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Big or small, spending-cut efforts hit roadblocks

Tuesday - 3/4/2014, 11:48am  ET

FILE - In this Sept. 30, 2013, file photo Sen. Jeff Flake, R-Ariz., leaves the Senate Chamber. Budget bargainers last year decided to go small rather than big and ambitious, giving up on an elusive "grand bargain" that simply wasn’t in the cards. They settled on a small-scale budget pact, including a seemingly easily justifiable spending cut, trimming the generous pension benefits of working-age military retirees. What they also got was a lesson in how hard it is to actually cut spending. Congress promptly caved in to pressure from the powerful veterans lobby and restored the cut. "It’s tough to overstate how devastating that was," said Flake, one of just three senators who voted to keep the pension reduction in place. "It’s back to the drawing board, because that was a big blow." (AP Photo/J. Scott Applewhite, File)

ANDREW TAYLOR
Associated Press

WASHINGTON (AP) -- The budget gurus in Congress have failed for years to find a grand bargain to reduce the government's long-term debt, so this year they decided to go small. Just 1 percentage point would be shaved from the annual cost-of-living increase in military pensions for veterans under age 62.

That strategy failed, too. Congress promptly caved in to pressure from the powerful veterans lobby and voted last month to restore the bigger pension increases it had cut just two months earlier. It didn't matter that the Pentagon itself called the reduction fair and necessary.

Advocates of deficit reduction are discouraged. They say they fear Congress' reversal on military pensions will lead to unraveling other recent spending cuts.

"It's tough to overstate how devastating that was," said Sen. Jeff Flake, R-Ariz., one of just three senators who voted to keep the pension reduction in place. "It's back to the drawing board, because that was a big blow."

Vague bromides and promises about deficits and spending are easy for politicians. Real spending cuts aren't. Despite all the national talk of needing to tackle deficit spending, the military pensions debacle illustrates how Americans and their elected officials continue to resist -- often fiercely -- cuts to almost any specific program, big or small.

"They picked one thing, and it stuck out like a sore thumb," said Bob Bixby of the bipartisan Concord Coalition, which advocates lower deficits.

The military pension vote signals the end of spending discipline efforts for a time, said Maya MacGuineas, president of the Committee for a Responsible Federal Budget, and may make it easier to reverse other cuts.

Indeed, little-noticed but telling events over the past few weeks show lawmakers and the White House are backsliding on spending cuts. President Barack Obama, who's scheduled to release his own federal budget Tuesday, reversed course on a deeply contentious proposal that would curb cost-of-living increases in Social Security. Republicans criticized Obama for backing down but then blasted the administration as it announced it was implementing a new round of Medicare cuts that Congress included in the health care overhaul four years ago.

Congress also is in the process of significantly weakening changes aimed at reforming the much-criticized federal flood insurance program made less than two years ago. And defense hawks are squealing over cuts in Pentagon spending required under a 2011 budget deal that has hit the military hard.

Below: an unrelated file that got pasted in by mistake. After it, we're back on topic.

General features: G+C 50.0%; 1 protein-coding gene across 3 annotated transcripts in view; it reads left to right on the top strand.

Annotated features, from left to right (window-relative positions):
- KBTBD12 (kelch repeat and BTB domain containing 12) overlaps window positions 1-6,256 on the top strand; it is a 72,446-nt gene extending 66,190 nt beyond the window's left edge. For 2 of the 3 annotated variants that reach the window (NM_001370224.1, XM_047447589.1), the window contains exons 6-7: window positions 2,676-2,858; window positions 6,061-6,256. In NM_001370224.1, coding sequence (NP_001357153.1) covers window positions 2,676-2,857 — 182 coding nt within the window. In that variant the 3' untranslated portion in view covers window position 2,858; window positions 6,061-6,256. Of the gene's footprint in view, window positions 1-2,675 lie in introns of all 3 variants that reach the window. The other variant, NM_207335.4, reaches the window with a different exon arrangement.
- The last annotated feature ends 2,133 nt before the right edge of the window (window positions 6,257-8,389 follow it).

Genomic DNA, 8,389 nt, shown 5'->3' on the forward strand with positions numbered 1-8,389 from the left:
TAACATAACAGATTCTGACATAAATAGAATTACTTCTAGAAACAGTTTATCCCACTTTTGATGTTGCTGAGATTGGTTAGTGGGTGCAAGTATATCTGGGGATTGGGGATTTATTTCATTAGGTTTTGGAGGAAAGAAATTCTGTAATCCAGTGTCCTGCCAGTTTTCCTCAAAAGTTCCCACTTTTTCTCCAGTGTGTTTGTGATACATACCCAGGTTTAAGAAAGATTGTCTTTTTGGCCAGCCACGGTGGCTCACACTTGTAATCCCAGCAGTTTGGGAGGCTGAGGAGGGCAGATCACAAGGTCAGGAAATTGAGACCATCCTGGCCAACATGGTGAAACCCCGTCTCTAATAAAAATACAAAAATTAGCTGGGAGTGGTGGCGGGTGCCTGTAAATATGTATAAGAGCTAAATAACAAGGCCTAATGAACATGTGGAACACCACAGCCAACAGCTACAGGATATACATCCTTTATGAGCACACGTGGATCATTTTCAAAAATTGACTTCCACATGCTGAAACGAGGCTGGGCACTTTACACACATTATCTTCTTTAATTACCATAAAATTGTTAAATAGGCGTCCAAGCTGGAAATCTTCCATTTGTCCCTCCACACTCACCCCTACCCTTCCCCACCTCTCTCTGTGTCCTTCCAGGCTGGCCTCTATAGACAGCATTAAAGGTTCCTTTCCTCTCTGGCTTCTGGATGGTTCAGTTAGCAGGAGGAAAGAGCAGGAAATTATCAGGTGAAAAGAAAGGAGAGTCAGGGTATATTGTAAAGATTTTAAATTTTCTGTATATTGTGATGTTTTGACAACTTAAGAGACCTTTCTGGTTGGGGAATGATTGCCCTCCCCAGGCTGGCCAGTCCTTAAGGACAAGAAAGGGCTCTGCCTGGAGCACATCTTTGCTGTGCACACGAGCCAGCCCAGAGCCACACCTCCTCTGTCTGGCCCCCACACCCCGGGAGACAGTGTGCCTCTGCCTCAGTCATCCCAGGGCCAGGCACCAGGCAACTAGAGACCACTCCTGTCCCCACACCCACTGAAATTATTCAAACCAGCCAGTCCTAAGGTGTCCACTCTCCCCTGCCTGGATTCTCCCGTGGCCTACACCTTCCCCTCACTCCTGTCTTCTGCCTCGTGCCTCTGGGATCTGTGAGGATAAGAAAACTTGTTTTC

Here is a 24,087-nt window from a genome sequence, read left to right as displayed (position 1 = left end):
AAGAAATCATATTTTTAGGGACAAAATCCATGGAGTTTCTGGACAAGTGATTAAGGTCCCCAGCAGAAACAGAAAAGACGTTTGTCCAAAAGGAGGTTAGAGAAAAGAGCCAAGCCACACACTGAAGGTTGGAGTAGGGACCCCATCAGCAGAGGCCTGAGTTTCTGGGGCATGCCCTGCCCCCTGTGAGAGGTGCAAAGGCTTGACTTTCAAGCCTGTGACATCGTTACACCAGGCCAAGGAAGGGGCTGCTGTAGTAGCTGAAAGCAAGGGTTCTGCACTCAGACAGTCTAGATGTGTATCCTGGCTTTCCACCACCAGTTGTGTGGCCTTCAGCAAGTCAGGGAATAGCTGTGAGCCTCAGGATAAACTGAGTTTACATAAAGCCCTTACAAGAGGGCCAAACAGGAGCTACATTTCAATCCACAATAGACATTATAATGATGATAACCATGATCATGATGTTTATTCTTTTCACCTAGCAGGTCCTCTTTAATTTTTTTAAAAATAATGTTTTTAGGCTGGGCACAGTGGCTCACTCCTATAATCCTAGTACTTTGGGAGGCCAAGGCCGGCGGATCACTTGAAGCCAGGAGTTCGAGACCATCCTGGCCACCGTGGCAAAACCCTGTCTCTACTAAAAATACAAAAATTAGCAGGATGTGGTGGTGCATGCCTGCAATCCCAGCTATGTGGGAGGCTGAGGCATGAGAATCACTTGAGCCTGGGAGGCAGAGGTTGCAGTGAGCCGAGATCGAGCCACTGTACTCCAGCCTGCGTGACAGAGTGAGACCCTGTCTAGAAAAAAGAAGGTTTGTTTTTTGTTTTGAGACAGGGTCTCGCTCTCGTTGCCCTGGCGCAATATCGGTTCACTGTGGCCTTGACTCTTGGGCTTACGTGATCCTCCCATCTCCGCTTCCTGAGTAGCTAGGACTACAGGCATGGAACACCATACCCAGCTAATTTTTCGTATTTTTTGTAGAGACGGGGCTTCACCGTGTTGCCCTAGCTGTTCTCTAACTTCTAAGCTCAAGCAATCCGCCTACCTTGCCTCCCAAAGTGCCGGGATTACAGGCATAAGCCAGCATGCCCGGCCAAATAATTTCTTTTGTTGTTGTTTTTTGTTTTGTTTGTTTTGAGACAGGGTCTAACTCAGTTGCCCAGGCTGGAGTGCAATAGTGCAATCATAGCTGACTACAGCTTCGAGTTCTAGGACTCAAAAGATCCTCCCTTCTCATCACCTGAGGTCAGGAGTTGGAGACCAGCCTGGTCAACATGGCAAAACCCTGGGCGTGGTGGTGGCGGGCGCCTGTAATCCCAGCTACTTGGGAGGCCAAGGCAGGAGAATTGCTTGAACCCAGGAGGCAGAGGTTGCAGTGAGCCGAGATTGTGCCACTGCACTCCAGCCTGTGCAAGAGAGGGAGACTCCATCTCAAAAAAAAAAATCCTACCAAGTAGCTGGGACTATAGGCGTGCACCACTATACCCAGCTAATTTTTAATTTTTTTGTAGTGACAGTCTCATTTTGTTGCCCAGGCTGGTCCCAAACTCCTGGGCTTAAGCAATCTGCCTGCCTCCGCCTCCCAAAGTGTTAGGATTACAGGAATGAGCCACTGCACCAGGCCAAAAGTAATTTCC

"I fear we'll spend the next month unraveling every itty-bitty bit of progress we've made," MacGuineas said.

Congress agreed in December to make a 1 percentage point reduction in annual cost-of-living adjustments for military retirees under age 62. Many retire with full benefits after 20 years, and some take new civilian jobs while in their 40s and 50s, or even late 30s.

"This modest and reasonable reform would reduce lifetime retirement pay by about 6 percent_from $1.7 million to $1.6 million_for an Army sergeant first class retiring at age 38," retired Marine Gen. James L. Jones and three other high-ranking retirees wrote in The Hill newspaper.

But veterans groups said military retirees were unfairly singled out, and the organizations lobbied Congress to overturn the decision. Some Republican and Democratic lawmakers agreed, and the retreat soon became a rout.

"A sizable political constituency opposed an action by Congress and exercised its political muscle to reverse it," said Rep. Adam Smith, D-Wash. "There's nothing terribly complicated about it."

The savings from the military pensions cut -- just $7 billion over a decade -- is dwarfed by the savings wrung out of Medicare to help pay for the new health care law. Last month, the White House announced cuts to Medicare Advantage, which lets seniors enroll in Medicare through private insurance plans. The cuts will translate to about 2 percent next year. Already, an effort is underway to roll them back.

"The hard truth is now apparent -- millions of seniors who rely on the Medicare Advantage program will lose the plans, benefits, doctors and financial protection they currently have," said Rep. Dave Camp, R-Mich., chairman of the House Ways and Means Committee.

What Camp didn't say is that he had voted to keep the cuts as part of the GOP's plan to balance the budget.

Not surprisingly, an effort to reverse the cuts has won the support of 40 senators from both parties who, in a Feb. 14 letter, called on the administration essentially to hold Medicare Advantage rates steady.

Among the signers were six Democratic senators in contested races whose outcomes will determine whether Obama faces a Congress next year that's completely controlled by Republicans.

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